1. Inhalt
  2. Navigation
  3. Weitere Inhalte
  4. Metanavigation
  5. Suche
  6. Choose from 30 Languages


Agreement on Syria UN resolution wording eludes Russia and US

Moscow and Washington have been trying to hammer out a resolution wording to deal with the dismantling of Syria's chemical weapons arsenal. While talks at the UN were said to be constructive, major hurdles remain.

US Secretary of State John Kerry and Russian Foreign Minister Sergey Lavrov spent almost 90 minutes in talks on the sidelines of the United Nations General Assembly on Tuesday, making only limited progress on how to enforce Syria's pledge on chemical weapons.

Officials said that key disagreements stood between the US and Russia when it came to the drafting of a resolution. The ambassadors of both countries to the UN are tasked with drafting the wording of a resolution on the issue.

"There were three or four key conceptual hurdles that had to be bridged," an official was quoted as saying by the Reuters news agency. "The ministers did the conceptual work, I would say, and now that has to be turned into text."

Despite the disagreements, Kerry told reporters after the meeting that the session had been "very constructive."

Russia's opposition to any reference to the UN Charter's Chapter 7, which includes reference to military as well as non-military actions regarding enforcement, appears to be among the sticking points. Moscow says that any punitive measures invoking such actions should require a second resolution.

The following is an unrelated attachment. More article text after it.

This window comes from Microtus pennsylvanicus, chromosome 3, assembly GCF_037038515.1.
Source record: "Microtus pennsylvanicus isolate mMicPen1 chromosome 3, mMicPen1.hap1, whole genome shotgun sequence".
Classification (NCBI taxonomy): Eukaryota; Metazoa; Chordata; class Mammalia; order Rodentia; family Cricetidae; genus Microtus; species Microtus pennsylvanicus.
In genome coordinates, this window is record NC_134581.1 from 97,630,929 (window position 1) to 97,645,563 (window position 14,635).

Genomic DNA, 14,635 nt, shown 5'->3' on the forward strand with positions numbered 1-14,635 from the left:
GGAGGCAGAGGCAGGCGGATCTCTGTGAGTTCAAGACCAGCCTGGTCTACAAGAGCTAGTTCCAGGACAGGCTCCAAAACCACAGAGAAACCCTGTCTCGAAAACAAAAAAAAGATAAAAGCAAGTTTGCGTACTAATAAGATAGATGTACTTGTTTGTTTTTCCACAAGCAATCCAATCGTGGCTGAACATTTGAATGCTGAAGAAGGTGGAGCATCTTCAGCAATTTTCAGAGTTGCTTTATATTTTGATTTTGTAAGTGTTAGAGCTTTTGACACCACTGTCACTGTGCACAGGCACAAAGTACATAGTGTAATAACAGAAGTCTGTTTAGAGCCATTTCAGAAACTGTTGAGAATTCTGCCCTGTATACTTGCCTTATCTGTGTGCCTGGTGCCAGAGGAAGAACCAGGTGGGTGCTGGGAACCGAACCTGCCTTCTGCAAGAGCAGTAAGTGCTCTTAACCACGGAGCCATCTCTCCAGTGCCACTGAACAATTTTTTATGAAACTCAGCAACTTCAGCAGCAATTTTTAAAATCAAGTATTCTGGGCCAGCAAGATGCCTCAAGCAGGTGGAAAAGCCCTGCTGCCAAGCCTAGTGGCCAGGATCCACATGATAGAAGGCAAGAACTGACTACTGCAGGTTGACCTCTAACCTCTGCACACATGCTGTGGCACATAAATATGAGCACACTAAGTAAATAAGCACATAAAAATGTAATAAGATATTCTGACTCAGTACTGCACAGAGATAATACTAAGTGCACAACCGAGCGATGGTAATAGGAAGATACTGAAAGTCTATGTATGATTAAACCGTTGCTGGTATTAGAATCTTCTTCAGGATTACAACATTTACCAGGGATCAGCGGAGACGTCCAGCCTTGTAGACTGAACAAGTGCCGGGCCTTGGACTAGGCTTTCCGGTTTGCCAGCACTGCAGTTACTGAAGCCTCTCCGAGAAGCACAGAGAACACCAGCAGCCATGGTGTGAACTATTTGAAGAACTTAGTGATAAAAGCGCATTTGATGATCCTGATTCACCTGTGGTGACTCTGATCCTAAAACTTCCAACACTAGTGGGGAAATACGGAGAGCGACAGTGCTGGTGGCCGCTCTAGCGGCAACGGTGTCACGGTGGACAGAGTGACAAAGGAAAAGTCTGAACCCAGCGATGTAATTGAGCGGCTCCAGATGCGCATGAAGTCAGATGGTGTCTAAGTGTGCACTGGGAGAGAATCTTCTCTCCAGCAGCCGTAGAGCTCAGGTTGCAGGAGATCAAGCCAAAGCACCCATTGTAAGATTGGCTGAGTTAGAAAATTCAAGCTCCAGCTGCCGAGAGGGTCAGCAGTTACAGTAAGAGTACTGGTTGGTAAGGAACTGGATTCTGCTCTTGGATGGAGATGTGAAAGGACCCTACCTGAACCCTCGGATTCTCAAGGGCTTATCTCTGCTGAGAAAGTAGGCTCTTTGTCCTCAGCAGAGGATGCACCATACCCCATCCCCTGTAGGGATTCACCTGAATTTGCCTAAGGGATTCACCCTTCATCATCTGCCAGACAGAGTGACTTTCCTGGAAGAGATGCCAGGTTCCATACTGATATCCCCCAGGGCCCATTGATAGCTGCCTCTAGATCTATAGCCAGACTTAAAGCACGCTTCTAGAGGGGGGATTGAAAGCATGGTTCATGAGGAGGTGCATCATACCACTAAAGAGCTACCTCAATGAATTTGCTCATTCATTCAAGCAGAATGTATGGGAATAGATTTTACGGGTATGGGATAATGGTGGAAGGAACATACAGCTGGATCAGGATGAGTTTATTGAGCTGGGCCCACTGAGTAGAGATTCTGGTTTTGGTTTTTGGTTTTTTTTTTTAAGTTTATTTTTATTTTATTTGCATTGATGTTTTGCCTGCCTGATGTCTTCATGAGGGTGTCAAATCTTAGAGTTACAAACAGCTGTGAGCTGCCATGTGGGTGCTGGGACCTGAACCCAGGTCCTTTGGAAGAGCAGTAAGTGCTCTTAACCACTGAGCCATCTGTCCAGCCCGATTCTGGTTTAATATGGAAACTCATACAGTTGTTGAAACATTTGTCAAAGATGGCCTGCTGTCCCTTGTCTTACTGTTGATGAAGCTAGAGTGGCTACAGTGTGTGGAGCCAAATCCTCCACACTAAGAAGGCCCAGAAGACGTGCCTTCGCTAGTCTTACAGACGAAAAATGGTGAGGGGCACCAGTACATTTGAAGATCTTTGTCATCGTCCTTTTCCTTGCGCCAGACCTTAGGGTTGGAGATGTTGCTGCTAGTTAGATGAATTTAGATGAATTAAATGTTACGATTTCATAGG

'Brazen use of chemical weapons'

Washington and Moscow agreed earlier this month to a deal that would call for Syria to give a full account of its chemical weapons program. The terms include the removal and destruction of all of Syria's chemical weapons by mid-2014. As part of the agreement, Syria acceded to the Chemical Weapons Convention, of which it was not previously a signatory.

Speaking earlier at the General Assembly, US President Barack Obama defended his threat of launching air strikes against Syria in response to the August 21 poison gas attack outside Damascus, which the US claims killed some 1,400 people.

"When I stated my willingness to order a limited strike against the Assad regime in response to the brazen use of chemical weapons, I did not do so lightly," he said.

"I did so because I believe it is in the security interest of the United States and in the interest of the world to meaningfully enforce a prohibition whose origins are older than the United Nations itself."

Russia and China have so far vetoed three UN resolutions that would have condemned Syrian President Bashar al-Assad for the government's actions during the two-and-a-half year conflict with rebels.

rc/ccp (AP, Reuters)